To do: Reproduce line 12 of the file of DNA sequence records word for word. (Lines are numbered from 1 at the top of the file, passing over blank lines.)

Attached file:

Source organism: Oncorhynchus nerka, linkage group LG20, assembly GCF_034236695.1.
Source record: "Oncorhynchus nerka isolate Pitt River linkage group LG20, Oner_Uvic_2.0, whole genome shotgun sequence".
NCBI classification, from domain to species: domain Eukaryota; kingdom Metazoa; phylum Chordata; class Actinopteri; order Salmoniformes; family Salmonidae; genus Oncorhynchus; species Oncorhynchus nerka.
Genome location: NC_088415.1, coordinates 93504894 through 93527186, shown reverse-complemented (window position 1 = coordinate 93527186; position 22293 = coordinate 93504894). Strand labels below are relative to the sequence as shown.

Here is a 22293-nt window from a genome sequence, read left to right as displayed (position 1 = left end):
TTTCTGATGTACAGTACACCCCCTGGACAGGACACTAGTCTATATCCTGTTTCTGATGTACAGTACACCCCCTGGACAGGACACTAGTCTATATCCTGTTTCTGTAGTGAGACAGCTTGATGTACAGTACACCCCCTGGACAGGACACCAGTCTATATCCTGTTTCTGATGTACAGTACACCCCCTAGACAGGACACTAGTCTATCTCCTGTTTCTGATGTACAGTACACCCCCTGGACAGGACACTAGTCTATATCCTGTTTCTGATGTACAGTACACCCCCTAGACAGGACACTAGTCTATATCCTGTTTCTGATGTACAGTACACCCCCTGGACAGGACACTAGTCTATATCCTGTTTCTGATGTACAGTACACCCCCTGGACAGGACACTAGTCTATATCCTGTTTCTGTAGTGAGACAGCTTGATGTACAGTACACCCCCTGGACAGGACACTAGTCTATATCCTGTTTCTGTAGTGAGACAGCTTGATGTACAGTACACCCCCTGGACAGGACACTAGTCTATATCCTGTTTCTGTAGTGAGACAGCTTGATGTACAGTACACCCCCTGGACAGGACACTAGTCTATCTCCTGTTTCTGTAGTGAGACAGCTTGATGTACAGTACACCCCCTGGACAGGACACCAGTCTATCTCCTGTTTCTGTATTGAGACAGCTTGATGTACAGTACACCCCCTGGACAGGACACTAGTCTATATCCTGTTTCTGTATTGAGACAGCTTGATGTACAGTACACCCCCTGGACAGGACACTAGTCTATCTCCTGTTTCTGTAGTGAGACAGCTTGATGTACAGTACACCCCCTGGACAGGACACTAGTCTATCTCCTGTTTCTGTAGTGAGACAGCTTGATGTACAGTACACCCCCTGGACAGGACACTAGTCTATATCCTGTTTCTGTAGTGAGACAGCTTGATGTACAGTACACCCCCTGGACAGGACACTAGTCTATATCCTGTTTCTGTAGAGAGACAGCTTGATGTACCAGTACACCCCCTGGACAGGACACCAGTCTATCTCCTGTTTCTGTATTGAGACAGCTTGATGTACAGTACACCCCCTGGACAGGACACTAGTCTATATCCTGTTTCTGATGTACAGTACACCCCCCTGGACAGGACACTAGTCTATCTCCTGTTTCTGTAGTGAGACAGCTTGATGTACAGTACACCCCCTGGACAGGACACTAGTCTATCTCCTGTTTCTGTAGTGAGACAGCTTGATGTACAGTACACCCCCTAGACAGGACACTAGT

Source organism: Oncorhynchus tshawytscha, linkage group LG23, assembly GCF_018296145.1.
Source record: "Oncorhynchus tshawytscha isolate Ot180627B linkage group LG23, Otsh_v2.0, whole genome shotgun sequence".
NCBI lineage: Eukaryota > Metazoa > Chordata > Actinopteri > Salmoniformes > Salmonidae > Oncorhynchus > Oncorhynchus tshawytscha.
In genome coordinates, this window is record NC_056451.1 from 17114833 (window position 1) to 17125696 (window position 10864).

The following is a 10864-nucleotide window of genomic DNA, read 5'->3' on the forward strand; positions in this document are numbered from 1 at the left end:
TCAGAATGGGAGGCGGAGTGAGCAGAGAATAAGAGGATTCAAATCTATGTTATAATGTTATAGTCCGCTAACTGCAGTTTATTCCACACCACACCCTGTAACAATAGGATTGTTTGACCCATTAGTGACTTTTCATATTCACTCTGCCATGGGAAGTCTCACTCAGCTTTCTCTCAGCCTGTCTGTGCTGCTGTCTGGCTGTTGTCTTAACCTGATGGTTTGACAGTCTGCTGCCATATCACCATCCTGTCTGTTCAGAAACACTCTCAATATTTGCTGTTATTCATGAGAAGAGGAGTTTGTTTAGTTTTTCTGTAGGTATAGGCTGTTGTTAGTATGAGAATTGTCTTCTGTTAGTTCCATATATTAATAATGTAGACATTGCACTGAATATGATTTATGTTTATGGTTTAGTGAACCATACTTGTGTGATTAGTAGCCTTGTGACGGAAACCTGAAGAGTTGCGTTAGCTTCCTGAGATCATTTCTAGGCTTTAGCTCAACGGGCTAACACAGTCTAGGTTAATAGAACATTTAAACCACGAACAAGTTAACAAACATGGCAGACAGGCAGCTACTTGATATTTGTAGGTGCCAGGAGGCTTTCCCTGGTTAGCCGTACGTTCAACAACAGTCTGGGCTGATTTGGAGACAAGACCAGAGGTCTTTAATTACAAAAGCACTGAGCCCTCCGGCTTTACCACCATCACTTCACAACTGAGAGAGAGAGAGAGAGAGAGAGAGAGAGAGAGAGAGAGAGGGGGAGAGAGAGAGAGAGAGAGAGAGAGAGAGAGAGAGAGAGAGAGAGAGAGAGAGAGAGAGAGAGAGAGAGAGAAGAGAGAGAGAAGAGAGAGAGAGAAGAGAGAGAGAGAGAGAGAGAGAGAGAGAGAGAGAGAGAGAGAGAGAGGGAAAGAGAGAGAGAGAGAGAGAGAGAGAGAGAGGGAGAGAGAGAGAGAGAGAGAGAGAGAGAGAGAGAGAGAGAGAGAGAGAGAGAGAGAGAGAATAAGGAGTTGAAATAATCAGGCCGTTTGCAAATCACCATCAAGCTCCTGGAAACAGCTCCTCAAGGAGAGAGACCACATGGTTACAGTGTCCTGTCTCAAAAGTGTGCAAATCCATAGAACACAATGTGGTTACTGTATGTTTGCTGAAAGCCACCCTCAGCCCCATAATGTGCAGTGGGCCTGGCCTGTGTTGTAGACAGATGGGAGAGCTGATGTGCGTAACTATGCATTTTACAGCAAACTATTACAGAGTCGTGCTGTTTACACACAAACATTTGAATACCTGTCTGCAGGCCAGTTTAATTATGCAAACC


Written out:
TCAGAATGGGAGGCGGAGTGAGCAGAGAATAAGAGGATTCAAATCTATGTTATAATGTTATAGTCCGCTAACTGCAGTTTATTCCACACCACACCCTGTAACAATAGGATTGTTTGACCCATTAGTGACTTTTCATATTCACTCTGCCATGGGAAGTCTCACTCAGCTTTCTCTCAGCCTGTCTGTGCTGCTGTCTGGCTGTTGTCTTAACCTGATGGTTTGACAGTCTGCTGCCATATCACCATCCTGTCTGTTCAGAAACACTCTCAATATTTGCTGTTATTCATGAGAAGAGGAGTTTGTTTAGTTTTTCTGTAGGTATAGGCTGTTGTTAGTATGAGAATTGTCTTCTGTTAGTTCCATATATTAATAATGTAGACATTGCACTGAATATGATTTATGTTTATGGTTTAGTGAACCATACTTGTGTGATTAGTAGCCTTGTGACGGAAACCTGAAGAGTTGCGTTAGCTTCCTGAGATCATTTCTAGGCTTTAGCTCAACGGGCTAACACAGTCTAGGTTAATAGAACATTTAAACCACGAACAAGTTAACAAACATGGCAGACAGGCAGCTACTTGATATTTGTAGGTGCCAGGAGGCTTTCCCTGGTTAGCCGTACGTTCAACAACAGTCTGGGCTGATTTGGAGACAAGACCAGAGGTCTTTAATTACAAAAGCACTGAGCCCTCCGGCTTTACCACCATCACTTCACAACTGAGAGAGAGAGAGAGAGAGAGAGAGAGAGAGAGAGAGAGAGGGGGAGAGAGAGAGAGAGAGAGAGAGAGAGAGAGAGAGAGAGAGAGAGAGAGAGAGAGAGAGAGAGAGAGAGAGAAGAGAGAGAGAAGAGAGAGAGAGAAGAGAGAGAGAGAGAGAGAGAGAGAGAGAGAGAGAGAGAGAGAGAGAGGGAAAGAGAGAGAGAGAGAGAGAGAGAGAGAGAGGGAGAGAGAGAGAGAGAGAGAGAGAGAGAGAGAGAGAGAGAGAGAGAGAGAGAGAGAGAGAATAAGGAGTTGAAATAATCAGGCCGTTTGCAAATCACCATCAAGCTCCTGGAAACAGCTCCTCAAGGAGAGAGACCACATGGTTACAGTGTCCTGTCTCAAAAGTGTGCAAATCCATAGAACACAATGTGGTTACTGTATGTTTGCTGAAAGCCACCCTCAGCCCCATAATGTGCAGTGGGCCTGGCCTGTGTTGTAGACAGATGGGAGAGCTGATGTGCGTAACTATGCATTTTACAGCAAACTATTACAGAGTCGTGCTGTTTACACACAAACATTTGAATACCTGTCTGCAGGCCAGTTTAATTATGCAAACC